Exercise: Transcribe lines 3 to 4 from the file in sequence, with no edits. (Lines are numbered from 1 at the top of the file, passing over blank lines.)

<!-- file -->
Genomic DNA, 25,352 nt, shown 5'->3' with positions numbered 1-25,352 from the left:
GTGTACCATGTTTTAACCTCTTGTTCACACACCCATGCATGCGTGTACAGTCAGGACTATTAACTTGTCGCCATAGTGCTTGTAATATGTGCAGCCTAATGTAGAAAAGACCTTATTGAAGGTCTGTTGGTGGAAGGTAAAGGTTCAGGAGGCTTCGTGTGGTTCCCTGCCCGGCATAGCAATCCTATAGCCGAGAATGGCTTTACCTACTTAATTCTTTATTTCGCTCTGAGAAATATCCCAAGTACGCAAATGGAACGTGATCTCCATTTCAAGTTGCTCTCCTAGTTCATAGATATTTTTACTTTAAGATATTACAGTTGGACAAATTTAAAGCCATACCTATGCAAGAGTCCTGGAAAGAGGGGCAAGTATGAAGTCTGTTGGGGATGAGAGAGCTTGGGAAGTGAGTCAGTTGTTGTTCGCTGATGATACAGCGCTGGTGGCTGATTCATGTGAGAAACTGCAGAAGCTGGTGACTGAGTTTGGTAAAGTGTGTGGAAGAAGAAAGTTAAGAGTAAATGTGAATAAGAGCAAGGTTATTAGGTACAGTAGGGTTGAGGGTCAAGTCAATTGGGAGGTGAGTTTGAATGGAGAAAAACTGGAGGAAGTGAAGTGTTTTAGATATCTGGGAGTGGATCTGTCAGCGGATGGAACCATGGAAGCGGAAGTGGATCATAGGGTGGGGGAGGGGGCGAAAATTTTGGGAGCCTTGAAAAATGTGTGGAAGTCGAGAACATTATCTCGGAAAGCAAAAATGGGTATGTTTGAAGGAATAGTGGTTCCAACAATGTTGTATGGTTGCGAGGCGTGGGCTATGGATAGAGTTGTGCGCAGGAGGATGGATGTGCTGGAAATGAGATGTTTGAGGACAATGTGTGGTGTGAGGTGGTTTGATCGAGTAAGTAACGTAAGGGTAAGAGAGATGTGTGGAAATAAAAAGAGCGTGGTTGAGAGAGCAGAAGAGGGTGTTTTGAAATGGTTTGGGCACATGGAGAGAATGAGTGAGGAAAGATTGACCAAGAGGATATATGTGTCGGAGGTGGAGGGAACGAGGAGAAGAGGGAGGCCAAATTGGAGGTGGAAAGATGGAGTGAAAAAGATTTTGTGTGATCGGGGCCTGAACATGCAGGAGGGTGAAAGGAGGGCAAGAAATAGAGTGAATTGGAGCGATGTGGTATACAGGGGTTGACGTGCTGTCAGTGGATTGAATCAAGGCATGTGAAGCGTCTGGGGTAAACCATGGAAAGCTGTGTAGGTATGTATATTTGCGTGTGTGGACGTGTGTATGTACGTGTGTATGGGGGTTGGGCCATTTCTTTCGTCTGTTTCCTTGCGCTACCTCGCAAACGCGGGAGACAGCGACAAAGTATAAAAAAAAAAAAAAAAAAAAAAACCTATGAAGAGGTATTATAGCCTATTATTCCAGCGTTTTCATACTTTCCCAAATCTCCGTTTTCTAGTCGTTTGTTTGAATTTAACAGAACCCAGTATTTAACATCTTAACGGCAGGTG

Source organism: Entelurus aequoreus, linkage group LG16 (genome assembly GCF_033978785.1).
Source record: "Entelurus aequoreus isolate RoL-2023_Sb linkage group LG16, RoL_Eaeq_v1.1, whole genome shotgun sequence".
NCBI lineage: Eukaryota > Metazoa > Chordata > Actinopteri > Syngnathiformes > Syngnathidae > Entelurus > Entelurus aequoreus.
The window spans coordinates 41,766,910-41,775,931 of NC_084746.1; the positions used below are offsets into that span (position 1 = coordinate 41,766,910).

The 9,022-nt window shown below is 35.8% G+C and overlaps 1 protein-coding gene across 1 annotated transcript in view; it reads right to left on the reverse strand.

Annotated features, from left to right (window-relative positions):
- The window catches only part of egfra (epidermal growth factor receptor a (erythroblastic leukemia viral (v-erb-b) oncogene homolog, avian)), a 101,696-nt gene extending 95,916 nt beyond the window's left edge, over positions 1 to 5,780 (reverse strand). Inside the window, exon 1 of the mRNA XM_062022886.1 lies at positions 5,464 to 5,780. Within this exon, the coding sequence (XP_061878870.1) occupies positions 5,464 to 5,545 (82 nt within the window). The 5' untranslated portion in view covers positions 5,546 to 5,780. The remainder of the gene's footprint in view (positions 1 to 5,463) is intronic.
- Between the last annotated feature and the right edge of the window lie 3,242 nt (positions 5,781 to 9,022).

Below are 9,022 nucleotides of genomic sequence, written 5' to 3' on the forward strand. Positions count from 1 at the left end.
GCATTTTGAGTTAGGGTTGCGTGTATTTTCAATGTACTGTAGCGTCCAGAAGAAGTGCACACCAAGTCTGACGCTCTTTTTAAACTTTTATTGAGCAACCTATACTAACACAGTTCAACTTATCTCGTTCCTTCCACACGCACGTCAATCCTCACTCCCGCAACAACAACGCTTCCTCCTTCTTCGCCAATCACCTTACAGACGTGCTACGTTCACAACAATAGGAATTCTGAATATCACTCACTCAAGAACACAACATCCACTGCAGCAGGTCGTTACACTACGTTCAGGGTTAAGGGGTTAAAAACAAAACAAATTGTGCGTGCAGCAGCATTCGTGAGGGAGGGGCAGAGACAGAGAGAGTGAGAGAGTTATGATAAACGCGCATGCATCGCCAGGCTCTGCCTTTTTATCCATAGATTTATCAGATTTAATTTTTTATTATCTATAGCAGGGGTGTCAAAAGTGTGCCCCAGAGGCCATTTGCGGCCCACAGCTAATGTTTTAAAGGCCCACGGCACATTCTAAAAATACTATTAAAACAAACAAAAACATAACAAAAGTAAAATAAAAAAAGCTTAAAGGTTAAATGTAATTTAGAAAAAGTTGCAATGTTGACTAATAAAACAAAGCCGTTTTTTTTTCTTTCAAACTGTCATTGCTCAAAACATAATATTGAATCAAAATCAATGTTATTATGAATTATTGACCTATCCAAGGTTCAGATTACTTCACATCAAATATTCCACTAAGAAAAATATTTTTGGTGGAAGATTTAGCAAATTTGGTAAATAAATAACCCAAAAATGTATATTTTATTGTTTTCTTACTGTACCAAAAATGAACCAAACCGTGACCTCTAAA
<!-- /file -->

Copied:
Source organism: Entelurus aequoreus, linkage group LG16 (genome assembly GCF_033978785.1).
Source record: "Entelurus aequoreus isolate RoL-2023_Sb linkage group LG16, RoL_Eaeq_v1.1, whole genome shotgun sequence".